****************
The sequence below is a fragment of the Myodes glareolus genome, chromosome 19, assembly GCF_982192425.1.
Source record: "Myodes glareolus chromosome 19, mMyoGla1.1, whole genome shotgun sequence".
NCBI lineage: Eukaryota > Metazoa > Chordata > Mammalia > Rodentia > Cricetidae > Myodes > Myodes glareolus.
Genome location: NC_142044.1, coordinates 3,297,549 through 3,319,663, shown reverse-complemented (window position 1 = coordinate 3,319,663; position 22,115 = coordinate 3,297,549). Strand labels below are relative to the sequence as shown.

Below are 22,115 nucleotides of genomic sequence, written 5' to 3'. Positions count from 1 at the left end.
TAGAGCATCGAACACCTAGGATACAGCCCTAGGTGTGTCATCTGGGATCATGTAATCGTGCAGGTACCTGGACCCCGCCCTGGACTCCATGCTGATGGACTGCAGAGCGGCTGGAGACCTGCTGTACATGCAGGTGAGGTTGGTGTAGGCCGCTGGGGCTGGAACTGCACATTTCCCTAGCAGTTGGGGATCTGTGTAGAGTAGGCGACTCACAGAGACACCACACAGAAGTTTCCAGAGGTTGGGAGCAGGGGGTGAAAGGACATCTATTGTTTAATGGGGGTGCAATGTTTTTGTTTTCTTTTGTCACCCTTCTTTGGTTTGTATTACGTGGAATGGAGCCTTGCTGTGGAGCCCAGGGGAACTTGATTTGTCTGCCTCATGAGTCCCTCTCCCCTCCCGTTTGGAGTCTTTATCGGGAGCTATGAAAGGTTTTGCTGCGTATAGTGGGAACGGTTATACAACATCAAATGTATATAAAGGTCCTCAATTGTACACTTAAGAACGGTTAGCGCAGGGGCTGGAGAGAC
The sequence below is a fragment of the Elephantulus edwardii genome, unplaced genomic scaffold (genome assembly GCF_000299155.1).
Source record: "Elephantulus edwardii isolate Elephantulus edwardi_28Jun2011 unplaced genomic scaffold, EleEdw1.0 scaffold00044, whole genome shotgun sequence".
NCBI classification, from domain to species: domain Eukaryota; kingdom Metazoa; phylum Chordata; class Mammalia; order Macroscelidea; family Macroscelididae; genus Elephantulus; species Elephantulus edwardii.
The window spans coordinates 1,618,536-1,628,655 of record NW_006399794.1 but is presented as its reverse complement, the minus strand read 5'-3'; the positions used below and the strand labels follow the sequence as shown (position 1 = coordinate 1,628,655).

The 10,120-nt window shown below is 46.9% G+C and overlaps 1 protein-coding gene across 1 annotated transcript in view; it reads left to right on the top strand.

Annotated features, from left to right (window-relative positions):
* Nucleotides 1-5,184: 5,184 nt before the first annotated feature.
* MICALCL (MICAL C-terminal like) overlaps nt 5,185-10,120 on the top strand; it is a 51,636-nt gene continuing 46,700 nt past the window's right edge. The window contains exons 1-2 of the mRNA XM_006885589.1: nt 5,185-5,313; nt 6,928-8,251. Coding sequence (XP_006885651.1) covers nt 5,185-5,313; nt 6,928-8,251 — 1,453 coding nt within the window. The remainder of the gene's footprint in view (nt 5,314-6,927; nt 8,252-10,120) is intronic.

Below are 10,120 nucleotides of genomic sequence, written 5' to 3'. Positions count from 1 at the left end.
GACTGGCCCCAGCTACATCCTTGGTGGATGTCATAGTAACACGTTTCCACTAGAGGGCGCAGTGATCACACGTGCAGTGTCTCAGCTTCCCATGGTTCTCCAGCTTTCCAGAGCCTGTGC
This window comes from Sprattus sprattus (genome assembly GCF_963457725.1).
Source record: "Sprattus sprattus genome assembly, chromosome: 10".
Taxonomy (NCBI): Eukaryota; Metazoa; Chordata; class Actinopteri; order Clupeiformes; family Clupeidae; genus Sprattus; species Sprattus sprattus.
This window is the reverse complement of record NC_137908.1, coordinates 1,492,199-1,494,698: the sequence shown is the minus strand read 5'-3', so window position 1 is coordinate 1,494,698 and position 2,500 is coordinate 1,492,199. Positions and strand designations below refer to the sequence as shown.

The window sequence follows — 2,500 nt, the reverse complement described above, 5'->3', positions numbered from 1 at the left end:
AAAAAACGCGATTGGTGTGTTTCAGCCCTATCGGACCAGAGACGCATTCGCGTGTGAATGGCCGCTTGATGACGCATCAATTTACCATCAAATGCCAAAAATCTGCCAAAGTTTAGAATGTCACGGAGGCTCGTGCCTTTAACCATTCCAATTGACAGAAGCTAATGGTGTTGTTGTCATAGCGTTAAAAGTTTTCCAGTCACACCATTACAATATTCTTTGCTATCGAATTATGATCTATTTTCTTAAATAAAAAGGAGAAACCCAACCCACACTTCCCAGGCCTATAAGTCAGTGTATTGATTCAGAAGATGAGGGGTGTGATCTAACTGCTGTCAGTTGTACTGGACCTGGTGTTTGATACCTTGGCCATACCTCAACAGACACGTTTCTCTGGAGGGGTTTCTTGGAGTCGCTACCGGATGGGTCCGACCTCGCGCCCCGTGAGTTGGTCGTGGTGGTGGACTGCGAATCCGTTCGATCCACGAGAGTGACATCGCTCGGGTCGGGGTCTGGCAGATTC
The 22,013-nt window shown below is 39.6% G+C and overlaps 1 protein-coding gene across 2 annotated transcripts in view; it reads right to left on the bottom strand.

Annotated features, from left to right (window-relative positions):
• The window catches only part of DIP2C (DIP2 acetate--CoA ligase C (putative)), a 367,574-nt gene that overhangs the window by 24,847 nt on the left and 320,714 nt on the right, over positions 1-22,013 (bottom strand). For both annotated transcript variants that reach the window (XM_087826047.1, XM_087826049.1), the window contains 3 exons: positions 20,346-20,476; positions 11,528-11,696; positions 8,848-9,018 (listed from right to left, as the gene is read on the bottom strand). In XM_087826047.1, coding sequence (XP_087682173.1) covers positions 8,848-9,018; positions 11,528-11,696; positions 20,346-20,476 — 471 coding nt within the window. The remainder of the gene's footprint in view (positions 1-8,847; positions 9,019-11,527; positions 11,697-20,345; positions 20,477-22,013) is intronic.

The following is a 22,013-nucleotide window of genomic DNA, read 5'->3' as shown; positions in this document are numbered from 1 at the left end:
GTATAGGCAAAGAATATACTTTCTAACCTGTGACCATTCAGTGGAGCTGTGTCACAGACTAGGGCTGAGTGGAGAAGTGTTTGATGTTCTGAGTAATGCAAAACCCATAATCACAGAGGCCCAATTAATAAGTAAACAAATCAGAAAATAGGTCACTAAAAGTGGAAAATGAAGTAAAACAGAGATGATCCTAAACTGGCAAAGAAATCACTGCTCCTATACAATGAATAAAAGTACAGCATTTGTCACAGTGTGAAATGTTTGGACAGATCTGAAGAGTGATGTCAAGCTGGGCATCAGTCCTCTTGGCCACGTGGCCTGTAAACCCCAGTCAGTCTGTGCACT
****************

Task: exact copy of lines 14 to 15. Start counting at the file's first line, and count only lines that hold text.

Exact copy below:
* MICALCL (MICAL C-terminal like) overlaps nt 5,185-10,120 on the top strand; it is a 51,636-nt gene continuing 46,700 nt past the window's right edge. The window contains exons 1-2 of the mRNA XM_006885589.1: nt 5,185-5,313; nt 6,928-8,251. Coding sequence (XP_006885651.1) covers nt 5,185-5,313; nt 6,928-8,251 — 1,453 coding nt within the window. The remainder of the gene's footprint in view (nt 5,314-6,927; nt 8,252-10,120) is intronic.

Below are 10,120 nucleotides of genomic sequence, written 5' to 3'. Positions count from 1 at the left end.